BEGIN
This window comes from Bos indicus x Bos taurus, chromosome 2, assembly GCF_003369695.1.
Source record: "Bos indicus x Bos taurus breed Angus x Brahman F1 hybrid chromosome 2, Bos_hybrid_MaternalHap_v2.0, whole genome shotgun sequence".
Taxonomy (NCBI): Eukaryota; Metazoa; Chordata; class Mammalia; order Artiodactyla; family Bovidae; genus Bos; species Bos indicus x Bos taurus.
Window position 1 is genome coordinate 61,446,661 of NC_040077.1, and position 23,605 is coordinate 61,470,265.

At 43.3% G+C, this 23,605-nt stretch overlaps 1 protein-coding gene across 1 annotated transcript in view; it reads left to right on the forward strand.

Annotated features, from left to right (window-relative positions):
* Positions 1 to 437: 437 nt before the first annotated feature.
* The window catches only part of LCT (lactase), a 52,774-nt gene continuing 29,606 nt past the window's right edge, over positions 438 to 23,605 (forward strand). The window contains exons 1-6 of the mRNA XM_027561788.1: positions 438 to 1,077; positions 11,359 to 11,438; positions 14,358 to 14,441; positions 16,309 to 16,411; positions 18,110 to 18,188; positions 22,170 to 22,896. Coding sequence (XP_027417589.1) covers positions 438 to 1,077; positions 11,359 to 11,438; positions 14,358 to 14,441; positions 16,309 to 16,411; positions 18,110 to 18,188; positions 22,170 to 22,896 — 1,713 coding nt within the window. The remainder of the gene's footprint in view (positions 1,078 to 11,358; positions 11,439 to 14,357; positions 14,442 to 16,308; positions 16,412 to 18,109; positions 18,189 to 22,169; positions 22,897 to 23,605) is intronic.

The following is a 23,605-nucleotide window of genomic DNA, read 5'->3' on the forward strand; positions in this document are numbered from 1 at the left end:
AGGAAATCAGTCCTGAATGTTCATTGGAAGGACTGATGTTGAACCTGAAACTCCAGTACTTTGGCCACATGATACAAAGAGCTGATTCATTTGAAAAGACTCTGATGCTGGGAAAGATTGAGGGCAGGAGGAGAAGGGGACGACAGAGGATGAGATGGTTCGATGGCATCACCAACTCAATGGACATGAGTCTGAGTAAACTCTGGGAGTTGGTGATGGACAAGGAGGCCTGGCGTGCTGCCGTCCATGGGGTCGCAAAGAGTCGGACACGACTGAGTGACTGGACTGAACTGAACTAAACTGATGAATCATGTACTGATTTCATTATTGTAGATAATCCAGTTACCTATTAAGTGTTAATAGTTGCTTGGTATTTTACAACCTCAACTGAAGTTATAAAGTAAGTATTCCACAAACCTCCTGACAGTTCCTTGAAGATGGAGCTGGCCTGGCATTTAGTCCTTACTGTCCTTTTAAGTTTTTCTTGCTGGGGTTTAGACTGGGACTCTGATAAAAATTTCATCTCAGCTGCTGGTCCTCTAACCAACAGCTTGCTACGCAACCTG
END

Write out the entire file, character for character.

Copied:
This window comes from Bos indicus x Bos taurus, chromosome 2, assembly GCF_003369695.1.
Source record: "Bos indicus x Bos taurus breed Angus x Brahman F1 hybrid chromosome 2, Bos_hybrid_MaternalHap_v2.0, whole genome shotgun sequence".
Taxonomy (NCBI): Eukaryota; Metazoa; Chordata; class Mammalia; order Artiodactyla; family Bovidae; genus Bos; species Bos indicus x Bos taurus.
Window position 1 is genome coordinate 61,446,661 of NC_040077.1, and position 23,605 is coordinate 61,470,265.

At 43.3% G+C, this 23,605-nt stretch overlaps 1 protein-coding gene across 1 annotated transcript in view; it reads left to right on the forward strand.

Annotated features, from left to right (window-relative positions):
* Positions 1 to 437: 437 nt before the first annotated feature.
* The window catches only part of LCT (lactase), a 52,774-nt gene continuing 29,606 nt past the window's right edge, over positions 438 to 23,605 (forward strand). The window contains exons 1-6 of the mRNA XM_027561788.1: positions 438 to 1,077; positions 11,359 to 11,438; positions 14,358 to 14,441; positions 16,309 to 16,411; positions 18,110 to 18,188; positions 22,170 to 22,896. Coding sequence (XP_027417589.1) covers positions 438 to 1,077; positions 11,359 to 11,438; positions 14,358 to 14,441; positions 16,309 to 16,411; positions 18,110 to 18,188; positions 22,170 to 22,896 — 1,713 coding nt within the window. The remainder of the gene's footprint in view (positions 1,078 to 11,358; positions 11,439 to 14,357; positions 14,442 to 16,308; positions 16,412 to 18,109; positions 18,189 to 22,169; positions 22,897 to 23,605) is intronic.

The following is a 23,605-nucleotide window of genomic DNA, read 5'->3' on the forward strand; positions in this document are numbered from 1 at the left end:
AGGAAATCAGTCCTGAATGTTCATTGGAAGGACTGATGTTGAACCTGAAACTCCAGTACTTTGGCCACATGATACAAAGAGCTGATTCATTTGAAAAGACTCTGATGCTGGGAAAGATTGAGGGCAGGAGGAGAAGGGGACGACAGAGGATGAGATGGTTCGATGGCATCACCAACTCAATGGACATGAGTCTGAGTAAACTCTGGGAGTTGGTGATGGACAAGGAGGCCTGGCGTGCTGCCGTCCATGGGGTCGCAAAGAGTCGGACACGACTGAGTGACTGGACTGAACTGAACTAAACTGATGAATCATGTACTGATTTCATTATTGTAGATAATCCAGTTACCTATTAAGTGTTAATAGTTGCTTGGTATTTTACAACCTCAACTGAAGTTATAAAGTAAGTATTCCACAAACCTCCTGACAGTTCCTTGAAGATGGAGCTGGCCTGGCATTTAGTCCTTACTGTCCTTTTAAGTTTTTCTTGCTGGGGTTTAGACTGGGACTCTGATAAAAATTTCATCTCAGCTGCTGGTCCTCTAACCAACAGCTTGCTACGCAACCTG